The counsel for the NGO, Independent Thought, Gaurav Agrawal, today began his submissions before the Supreme Court’s bench of Justices Madan B.Lokur and Deepak Gupta, justifying its public interest litigation challenging Exception 2 to Section 375 of the Indian Penal Code.
Exception 2 mentions that sexual intercourse or sexual acts by a man with his own wife, the wife not being under 15 years of age, is not rape. The petitioner argues that this makes it conducive for child marriages and allows husbands of illegal child marriages to force themselves on their wives, if they belong to the age group of 15 to 18 years. Section 375 defines rape as sexual intercourse or any of the specified sexual acts with or without the consent between a man and a girl under 18 years of age.
While explaining why the provision is liable to be struck down as unconstitutional, Agrawal relied on the recent Supreme Court’s judgment in the triple talaq case, delivered in Shayara Bano v Union of India, on August 22. Citing Justice Rohinton Fali Nariman’s judgment (which forms the majority verdict in the case), he said a law cannot be arbitrary. The Government’s justification that the exception to rape has been provided to protect the institution of marriage, creates an arbitrary classification of girls between the ages of 15 and 18, and has no rational nexus with the object, he suggested. Protecting the institution of marriage cannot be an object, he said.
The State cannot create a vulnerable class of girls between the ages of 15 and 18, and say it cannot care for them, he reasoned.
If Parliament considered the age of 18 as sacrosanct for giving consent for sexual intercourse, the exception provided suggests complete non-application of mind by Members during the debate, before the enactment of the Criminal Law (Amendment) Act, 2013, which inserted it, he argued.
Submitting that the Constitution intended protection of girls between the ages of 15 and 18 too, Agrawal pleaded with the bench to at least read the provision down, providing an opportunity to those girls who are unhappy, to lodge a complaint.
Agrawal explained that while the Protection of Children from Sexual Offences Act, 2012 (POCSO) protects and secures girls between the ages of 15 and 18, the Exception Clause of Section 375 IPC legalizes penetrative sexual assault, which is a clear contradiction in law. He also referred to the Juvenile Justice (Care and Protection of Children) Act, 2000 which defines a child as anyone less than 18 years. Prohibition of Child Marriage Act, 2006 (PCMA), which repeals the Child Marriage Restraint Act, 1929, also provides the minimum age of 18 years for marriage for a girl.
Agrawal brought to the notice of the Court the inconsistency between Section 42A of POCSO and the Exception 2 to Section 375 IPC. Section 42 of POCSO provides alternate punishment, where the same offence is punishable under the IPC. Section 42A makes it clear that in case of any inconsistency, the provisions of POCSO shall have overriding effect on the provisions of any such law to the extent of the inconsistency. However, there is no single instance of POCSO having been applied against the husbands of married girls between the ages of 15 and 18, he pointed out.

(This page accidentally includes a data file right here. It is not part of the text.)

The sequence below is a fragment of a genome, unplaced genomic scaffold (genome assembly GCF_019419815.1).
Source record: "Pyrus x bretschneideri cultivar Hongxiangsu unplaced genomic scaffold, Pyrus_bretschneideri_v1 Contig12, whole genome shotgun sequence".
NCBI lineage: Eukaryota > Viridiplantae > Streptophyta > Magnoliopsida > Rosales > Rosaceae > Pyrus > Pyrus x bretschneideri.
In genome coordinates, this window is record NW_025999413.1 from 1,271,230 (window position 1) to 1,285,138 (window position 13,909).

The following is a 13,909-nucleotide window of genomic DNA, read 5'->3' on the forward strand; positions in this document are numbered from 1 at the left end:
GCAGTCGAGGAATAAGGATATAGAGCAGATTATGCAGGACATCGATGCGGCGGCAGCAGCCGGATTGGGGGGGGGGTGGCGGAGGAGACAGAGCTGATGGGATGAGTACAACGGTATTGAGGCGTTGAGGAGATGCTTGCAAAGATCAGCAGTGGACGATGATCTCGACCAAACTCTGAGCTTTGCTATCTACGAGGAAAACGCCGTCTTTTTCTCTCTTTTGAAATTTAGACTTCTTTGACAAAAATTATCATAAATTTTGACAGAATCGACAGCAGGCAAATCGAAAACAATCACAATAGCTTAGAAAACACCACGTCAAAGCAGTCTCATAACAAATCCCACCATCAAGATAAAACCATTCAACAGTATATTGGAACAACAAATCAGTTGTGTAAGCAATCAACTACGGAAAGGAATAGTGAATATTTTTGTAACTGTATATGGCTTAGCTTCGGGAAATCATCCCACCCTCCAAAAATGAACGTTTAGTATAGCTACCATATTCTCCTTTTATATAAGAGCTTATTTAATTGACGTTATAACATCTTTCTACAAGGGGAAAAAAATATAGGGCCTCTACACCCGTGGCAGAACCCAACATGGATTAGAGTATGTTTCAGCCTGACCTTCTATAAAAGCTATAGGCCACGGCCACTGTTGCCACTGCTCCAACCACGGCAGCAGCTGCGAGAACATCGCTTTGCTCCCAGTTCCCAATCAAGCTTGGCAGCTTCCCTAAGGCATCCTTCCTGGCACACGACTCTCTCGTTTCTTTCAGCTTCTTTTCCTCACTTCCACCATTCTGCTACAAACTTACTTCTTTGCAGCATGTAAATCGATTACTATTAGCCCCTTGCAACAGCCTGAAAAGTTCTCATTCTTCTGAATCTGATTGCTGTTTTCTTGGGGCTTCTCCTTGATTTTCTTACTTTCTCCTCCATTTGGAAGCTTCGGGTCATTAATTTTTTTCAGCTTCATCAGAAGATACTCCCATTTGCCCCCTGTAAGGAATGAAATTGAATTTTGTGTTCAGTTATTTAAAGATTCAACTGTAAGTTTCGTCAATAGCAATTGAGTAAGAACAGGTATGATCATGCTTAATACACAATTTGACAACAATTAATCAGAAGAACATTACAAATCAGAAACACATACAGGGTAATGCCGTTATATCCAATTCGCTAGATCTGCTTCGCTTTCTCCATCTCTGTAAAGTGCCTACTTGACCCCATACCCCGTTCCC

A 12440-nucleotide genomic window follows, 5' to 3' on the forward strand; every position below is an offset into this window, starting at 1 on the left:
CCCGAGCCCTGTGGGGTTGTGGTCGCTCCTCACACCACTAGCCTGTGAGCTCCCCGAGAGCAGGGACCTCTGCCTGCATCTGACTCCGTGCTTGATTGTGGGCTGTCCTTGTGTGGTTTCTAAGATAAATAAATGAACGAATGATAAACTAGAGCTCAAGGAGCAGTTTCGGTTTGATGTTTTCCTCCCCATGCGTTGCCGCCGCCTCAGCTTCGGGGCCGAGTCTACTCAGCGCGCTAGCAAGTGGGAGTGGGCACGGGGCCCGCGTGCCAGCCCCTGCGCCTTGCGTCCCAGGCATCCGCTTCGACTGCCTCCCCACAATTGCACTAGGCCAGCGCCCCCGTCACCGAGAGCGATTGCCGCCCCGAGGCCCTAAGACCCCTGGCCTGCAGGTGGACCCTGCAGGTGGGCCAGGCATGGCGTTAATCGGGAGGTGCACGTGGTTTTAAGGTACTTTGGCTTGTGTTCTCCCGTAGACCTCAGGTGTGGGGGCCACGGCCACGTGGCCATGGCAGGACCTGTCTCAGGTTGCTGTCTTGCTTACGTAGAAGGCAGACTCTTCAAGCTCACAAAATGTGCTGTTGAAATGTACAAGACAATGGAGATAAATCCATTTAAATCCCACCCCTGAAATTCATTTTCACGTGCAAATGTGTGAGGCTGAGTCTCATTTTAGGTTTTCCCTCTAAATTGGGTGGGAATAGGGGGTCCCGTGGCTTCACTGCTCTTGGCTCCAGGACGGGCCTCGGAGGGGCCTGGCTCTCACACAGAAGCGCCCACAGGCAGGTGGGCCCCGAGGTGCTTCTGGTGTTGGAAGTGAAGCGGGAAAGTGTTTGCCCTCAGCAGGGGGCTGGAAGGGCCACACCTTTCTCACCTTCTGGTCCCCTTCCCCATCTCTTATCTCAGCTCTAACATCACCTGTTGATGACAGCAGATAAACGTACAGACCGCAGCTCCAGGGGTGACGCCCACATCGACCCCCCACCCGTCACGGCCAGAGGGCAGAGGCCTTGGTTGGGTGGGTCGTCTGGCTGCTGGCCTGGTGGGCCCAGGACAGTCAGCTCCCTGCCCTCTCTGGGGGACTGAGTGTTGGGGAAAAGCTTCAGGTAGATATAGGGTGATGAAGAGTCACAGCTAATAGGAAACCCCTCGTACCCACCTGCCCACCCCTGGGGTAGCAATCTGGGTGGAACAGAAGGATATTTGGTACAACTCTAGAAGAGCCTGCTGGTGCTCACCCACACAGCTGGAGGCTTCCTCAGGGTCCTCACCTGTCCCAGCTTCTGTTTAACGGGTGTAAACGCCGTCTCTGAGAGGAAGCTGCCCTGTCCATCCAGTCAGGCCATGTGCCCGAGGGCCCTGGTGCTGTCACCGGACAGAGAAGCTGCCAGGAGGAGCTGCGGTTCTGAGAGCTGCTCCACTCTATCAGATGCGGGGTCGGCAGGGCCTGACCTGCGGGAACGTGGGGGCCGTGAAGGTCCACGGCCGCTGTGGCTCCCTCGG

Justice Deepak Gupta underlined that both the Exception 2 to Section 375 and 42A of POCSO were brought by Parliament on the same day.
The discussion then turned to Section 198(6) of Code of Criminal Procedure, which says that no court shall take cognizance of an offence under section 376 of the IPC, where such offence consists of sexual intercourse by a man with his own wife, the wife being under fifteen years of age, if more than one year has elapsed from the date of the commission of the offence. Calling it a safety valve, Agrawal said according to the CrPC, if the married girl under 15 does not make a complaint within a year, the law will not proceed further. It clearly shows that Parliament wanted to make it an offence, but the Exception to Section 375 provided the contrary, he suggested.
Agrawal made a fervent plea to reconcile POCSO, IPC, the Constitution, and the CrPC.
He added that free and full consent of intending spouses is required under international conventions too, to which India is a party.
Agrawal emphasized that he was not against the institution of marriage as such, but only sought an opportunity to married girls of 15-18 age group, to make complaints, if they are unhappy. Article 15 of the Constitution imposes a duty on the State, to ensure this, he said.
Both the bench and the counsel took note of the fact that if the Exception is struck down as unconstitutional, there may be unintended consequences for families of minor married girls, who may be living happily, and some even with children.
It was brought to the notice of the bench that there are 26000 full time Child Marriage Prohibition Officers functioning under the PCMA, but there has been no perceptible progress in eliminating the number of child marriages in the country.